And indeed it did — in the form of Sarah Grunfeld, a member of the Moron-Insipid-Entitled-Canadian community. Sarah Grunfeld was outraged to hear, sort of, that her professor thought that all Jews should be sterilized, and started quite a stir, complaining to York University officials and various community members. Tumult and inquisition ensued. The Canadian media acted in an appallingly un-Canadian manner, focusing on the so-called “context” of Professor Johnson’s words and the utterly irrelevant detail that he was Jewish. Grunfeld, raised by her actions into a position of leadership in the Entitled-, Insipid-, and Moron-Canadian communities, did her best to set them back on the path of right thinking
Mark Steyn on the rapidly constricting “right” to free speech in most of the western world:
To be honest, I didn’t really think much about “freedom of speech” until I found myself the subject of three “hate speech” complaints in Canada in 2007. I mean I was philosophically in favor of it, and I’d been consistently opposed to the Dominion’s ghastly “human rights” commissions and their equivalents elsewhere my entire adult life, and from time to time when an especially choice example of politically correct enforcement came up I’d whack it around for a column or two.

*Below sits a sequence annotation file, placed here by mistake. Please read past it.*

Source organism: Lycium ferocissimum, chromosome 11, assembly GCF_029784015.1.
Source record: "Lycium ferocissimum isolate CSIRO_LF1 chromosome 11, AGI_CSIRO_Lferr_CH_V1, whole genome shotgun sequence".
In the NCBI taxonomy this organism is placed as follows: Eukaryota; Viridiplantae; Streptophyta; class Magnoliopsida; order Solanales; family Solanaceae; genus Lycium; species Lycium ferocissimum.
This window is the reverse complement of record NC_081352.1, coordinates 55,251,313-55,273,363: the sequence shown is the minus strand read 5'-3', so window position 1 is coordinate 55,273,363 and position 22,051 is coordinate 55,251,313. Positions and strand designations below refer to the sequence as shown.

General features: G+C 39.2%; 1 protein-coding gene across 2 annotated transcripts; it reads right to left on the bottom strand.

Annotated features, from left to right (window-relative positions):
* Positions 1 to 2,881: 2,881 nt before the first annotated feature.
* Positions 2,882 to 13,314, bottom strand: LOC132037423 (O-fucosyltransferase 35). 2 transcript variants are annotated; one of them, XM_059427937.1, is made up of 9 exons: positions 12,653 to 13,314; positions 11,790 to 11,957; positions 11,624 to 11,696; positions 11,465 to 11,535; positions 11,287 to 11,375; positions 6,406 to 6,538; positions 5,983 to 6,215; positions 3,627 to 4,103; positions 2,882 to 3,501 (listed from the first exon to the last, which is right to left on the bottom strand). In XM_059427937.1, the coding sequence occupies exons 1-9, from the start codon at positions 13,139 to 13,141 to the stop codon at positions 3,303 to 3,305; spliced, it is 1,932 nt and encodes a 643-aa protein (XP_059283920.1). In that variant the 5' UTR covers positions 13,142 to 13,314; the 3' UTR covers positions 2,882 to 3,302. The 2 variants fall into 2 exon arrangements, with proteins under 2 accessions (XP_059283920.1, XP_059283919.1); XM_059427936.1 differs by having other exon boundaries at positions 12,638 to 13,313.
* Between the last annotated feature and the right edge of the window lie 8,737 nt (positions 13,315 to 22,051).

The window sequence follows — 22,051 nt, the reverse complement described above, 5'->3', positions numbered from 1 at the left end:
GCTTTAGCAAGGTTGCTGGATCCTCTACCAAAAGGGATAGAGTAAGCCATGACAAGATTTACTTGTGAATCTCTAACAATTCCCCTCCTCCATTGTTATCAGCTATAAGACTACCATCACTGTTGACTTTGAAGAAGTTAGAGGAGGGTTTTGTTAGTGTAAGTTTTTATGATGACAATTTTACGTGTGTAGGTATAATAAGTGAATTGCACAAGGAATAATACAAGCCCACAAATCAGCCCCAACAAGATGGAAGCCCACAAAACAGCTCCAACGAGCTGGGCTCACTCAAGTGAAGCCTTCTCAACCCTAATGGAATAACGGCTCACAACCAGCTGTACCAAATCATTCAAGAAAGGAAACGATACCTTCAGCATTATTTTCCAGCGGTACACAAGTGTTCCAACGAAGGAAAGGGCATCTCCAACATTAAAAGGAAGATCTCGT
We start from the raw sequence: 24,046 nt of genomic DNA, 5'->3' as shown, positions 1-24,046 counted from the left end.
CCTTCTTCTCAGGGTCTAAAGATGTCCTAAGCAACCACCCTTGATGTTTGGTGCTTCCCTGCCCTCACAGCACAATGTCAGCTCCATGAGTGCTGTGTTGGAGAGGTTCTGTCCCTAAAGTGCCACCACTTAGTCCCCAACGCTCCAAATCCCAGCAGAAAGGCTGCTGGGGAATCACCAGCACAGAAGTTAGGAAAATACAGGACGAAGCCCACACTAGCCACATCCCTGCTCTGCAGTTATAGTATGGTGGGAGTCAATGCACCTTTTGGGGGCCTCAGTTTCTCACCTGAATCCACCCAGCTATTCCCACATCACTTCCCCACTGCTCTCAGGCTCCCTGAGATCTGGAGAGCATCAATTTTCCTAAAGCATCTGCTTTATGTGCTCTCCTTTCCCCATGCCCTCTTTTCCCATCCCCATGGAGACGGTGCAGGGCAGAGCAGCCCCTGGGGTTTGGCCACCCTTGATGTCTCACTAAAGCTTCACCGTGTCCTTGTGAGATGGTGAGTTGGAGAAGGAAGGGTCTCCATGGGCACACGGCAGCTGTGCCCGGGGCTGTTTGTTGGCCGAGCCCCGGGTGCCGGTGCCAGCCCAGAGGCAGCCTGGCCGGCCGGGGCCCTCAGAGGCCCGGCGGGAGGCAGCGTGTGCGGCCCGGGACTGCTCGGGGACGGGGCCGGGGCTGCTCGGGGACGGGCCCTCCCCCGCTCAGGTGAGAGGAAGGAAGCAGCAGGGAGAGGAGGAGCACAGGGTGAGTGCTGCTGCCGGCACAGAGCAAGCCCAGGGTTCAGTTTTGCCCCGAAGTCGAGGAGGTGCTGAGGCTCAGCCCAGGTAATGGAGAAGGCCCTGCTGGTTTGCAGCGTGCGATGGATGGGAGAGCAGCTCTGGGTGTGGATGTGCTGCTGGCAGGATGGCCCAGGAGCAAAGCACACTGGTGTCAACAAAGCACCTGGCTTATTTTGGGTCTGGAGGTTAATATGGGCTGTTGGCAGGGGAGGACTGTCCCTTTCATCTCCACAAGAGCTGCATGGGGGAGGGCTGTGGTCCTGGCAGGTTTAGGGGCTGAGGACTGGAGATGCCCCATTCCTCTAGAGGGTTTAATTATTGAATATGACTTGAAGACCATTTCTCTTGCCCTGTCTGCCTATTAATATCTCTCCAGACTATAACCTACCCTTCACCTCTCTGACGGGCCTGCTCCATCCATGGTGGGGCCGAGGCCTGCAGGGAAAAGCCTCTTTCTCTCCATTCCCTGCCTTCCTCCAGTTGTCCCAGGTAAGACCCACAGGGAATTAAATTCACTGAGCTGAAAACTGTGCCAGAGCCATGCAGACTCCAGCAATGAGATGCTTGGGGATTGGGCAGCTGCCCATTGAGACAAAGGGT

But I don’t think I really understood how advanced the Left’s assault on this core Western liberty actually was. In 2008, shortly before my writing was put on trial for “flagrant Islamophobia” in British Columbia, several National Review readers e-mailed from the U.S. to query what the big deal was. C’mon, lighten up, what could some “human rights” pseudo-court do? And I replied that the statutory penalty under the British Columbia “Human Rights” Code was that Maclean’s, Canada’s biggest-selling news weekly, and by extension any other publication, would be forbidden henceforth to publish anything by me about Islam, Europe, terrorism, demography, welfare, multiculturalism, and various related subjects. And that this prohibition would last forever, and was deemed to have the force of a supreme-court decision. I would in effect be rendered unpublishable in the land of my birth. [. . .]